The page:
A typical AR program is a “mug shot” database. Different databases are commercially available or Webaccessible, ranging from the commonplace (famous celebrities) to the job-specific (e.g., a cop may have a database of wanted criminals). Most people also accumulate personalized databases of people they meet or expect to meet, co-workers, and so on. If the virtual interface’s camera (or the user’s eyes, if he uses a brain implant) spots someone whose face is in the database, the program will automatically display their name and a brief identifier as they come into his visual field, unless told not to do so. Similar remembrance-agent programs and databases can be acquired for other tasks, such as recognizing artwork, wildlife, and vehicles.
Augmented reality can be used with context-relevant data-mining programs that continually search the Web for data with content relevant to the user’s current situation and present that information as appropriate. This will augment existing remembrance-agent databases. For example, if a person is encountered who isn’t in a user’s specific database, his picture and other data still have a very high chance of being in a public file online. True anonymity thus requires either disguise or an appearance nearly identical to thousands of others (fairly common for anyone with a cybershell or bioroid body, for example).
Video and Sensory Processing
Augmented reality can digitally process what the user sees, improving his vision. For example, enhancing the edges in an image helps in face recognition. It can also replace what he sees and hears, immersing him in a virtual reality.
In concert with global positioning satellites (GPS) or local embedded transmitters, the user can receive directions overlaid on his visual field, or call up more complex moving map displays. These are available for all urban and most rural areas on Earth and other inhabited worlds or stations. Outdoor maps (or real-time satellite imagery) are accessible from the Web. Building plans may be available for automatic download upon entering a large building such as an office block or mall. (Secure installations would do so only if the individual was recognized as an authorized visitor.)
Places, things, and even people can be “tagged” with augmented reality positional overlays called virtual tags (“v-tags”). The v-tag files are usually stored in local networks specific to a location in real-space. The position of tagged objects is updated continuously through tiny GPS or radio-frequency locators in contact with the local network. When someone with an augmented reality system approaches any tagged object, his virtual interface will compare his position in real-space with that of the object; if the user is facing it and within a designated range, his interface will be permitted to download the appropriate information, and he will “see” the v-tag data overlay. In short, a v-tag is a virtual signpost. It’s easy to create v-tags: simply upload an appropriate file. People can attach virtual sticky notes, pictures, etc. to walls, doors, desks, fellow workers – whatever has been coded into the system. Similar v-tags are used in museums, shops, natural parks, billboards, warehouses, etc.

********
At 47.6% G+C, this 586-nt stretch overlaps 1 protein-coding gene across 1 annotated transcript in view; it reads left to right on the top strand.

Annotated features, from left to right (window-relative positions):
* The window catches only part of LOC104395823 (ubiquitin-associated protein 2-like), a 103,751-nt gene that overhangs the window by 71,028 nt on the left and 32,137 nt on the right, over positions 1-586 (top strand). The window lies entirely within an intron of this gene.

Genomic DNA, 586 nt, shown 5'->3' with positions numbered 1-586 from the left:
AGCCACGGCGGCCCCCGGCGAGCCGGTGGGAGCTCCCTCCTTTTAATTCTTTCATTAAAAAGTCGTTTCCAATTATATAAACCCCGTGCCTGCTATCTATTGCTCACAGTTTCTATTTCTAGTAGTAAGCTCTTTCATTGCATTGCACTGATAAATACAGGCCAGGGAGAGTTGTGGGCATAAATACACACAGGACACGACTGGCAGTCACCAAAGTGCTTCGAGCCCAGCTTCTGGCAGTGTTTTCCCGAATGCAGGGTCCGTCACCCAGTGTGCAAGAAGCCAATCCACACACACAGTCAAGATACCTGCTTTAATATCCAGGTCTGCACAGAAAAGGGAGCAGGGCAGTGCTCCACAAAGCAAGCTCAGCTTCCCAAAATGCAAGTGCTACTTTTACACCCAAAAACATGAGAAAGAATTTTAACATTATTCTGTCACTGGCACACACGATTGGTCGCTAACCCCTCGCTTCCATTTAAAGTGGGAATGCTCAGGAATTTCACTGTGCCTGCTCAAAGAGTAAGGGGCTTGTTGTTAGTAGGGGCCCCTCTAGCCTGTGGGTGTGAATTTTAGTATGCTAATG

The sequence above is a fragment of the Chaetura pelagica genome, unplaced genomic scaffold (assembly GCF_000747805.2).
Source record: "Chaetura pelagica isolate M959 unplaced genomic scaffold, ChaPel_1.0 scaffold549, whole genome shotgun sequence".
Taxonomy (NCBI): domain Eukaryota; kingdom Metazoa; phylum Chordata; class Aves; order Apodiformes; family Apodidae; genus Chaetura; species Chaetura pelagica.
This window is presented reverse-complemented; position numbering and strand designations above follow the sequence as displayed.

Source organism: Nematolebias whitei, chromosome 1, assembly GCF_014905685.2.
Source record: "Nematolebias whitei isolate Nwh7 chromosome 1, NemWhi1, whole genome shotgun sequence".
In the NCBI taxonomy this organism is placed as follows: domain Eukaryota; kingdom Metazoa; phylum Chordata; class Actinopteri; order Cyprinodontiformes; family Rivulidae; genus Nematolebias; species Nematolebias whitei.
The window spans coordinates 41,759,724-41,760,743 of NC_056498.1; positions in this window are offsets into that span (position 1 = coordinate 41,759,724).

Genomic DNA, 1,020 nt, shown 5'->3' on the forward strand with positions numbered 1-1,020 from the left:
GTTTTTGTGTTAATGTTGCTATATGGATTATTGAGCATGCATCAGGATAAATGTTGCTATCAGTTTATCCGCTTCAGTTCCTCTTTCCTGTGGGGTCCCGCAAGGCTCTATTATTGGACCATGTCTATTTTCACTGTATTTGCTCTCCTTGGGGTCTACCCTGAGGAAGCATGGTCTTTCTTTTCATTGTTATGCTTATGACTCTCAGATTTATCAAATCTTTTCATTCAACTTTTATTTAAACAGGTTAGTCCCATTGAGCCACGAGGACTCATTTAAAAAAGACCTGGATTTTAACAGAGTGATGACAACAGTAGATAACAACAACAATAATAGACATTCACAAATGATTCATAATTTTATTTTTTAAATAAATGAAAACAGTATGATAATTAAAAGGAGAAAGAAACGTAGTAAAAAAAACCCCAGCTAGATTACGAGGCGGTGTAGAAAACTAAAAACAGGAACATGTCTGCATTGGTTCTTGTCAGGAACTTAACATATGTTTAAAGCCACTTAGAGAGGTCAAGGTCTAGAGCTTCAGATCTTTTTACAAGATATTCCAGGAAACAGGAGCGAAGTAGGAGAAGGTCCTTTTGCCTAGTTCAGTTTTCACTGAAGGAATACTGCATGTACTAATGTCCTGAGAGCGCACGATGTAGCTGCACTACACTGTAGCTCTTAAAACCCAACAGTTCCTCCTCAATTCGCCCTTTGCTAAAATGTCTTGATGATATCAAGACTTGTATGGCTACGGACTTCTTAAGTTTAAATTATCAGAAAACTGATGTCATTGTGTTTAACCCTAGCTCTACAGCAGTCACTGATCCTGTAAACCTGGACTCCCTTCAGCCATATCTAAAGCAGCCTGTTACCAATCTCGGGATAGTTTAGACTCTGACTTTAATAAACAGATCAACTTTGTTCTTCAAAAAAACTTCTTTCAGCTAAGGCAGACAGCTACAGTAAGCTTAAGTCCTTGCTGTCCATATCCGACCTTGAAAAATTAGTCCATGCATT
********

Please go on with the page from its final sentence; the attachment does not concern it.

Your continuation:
Manufactured goods of all varieties are also vtagged, with virtual labels that allow access to reams of online data, ranging from ingredients to safety instructions.
Some objects may also incorporate actual sensors to monitor their own status, whether that means checking to make sure milk hasn’t spoiled or measuring microstresses in a precision machine. The data from these sensors can be continuously uploaded and available through v-tag access. As all objects transmit positional data, valuable objects may alert humans or software if they are moved without authorization, as well as sending regular updates of their present location – at least, until the signal is jammed or the transmitter removed.
A mechanism (anything from a car engine to a prefab house) may have its dozens (or thousands) of different parts individually tagged with microcommunicators and positional sensors similar to v-tags. Integral databases know where each part goes and virtual interface software can track both the parts and the user’s own hand movements, aiding in assembly, disassembly, preparation, or maintenance. For example, when a repair technician (human or machine) walks up to a broken device, the device’s components transmit diagnostics to the tech’s virtual interface. The virtual interface’s augmented reality program locates the 3D position of the object, and overlays real-time step-by-step guides for the technician to follow. Since all the individual parts (and tools) are also tagged, often with additional sensors that monitor things such as stress, current flow, etc., an object-specific “virtual repair manual” can warn the technician if he is taking apart or putting the object back together the wrong way, or if there are internal faults.
The same technology can apply to other tasks requiring rote manual actions using specific processes and components, from building a house to fixing an engine. Each widget, brick, pipe, or module has a chip and sensor in it that knows where it goes and whether it’s been installed correctly. Augmented reality has enabled a resurgence in unskilled labor, since these technologies permit untrained individuals to perform complex tasks.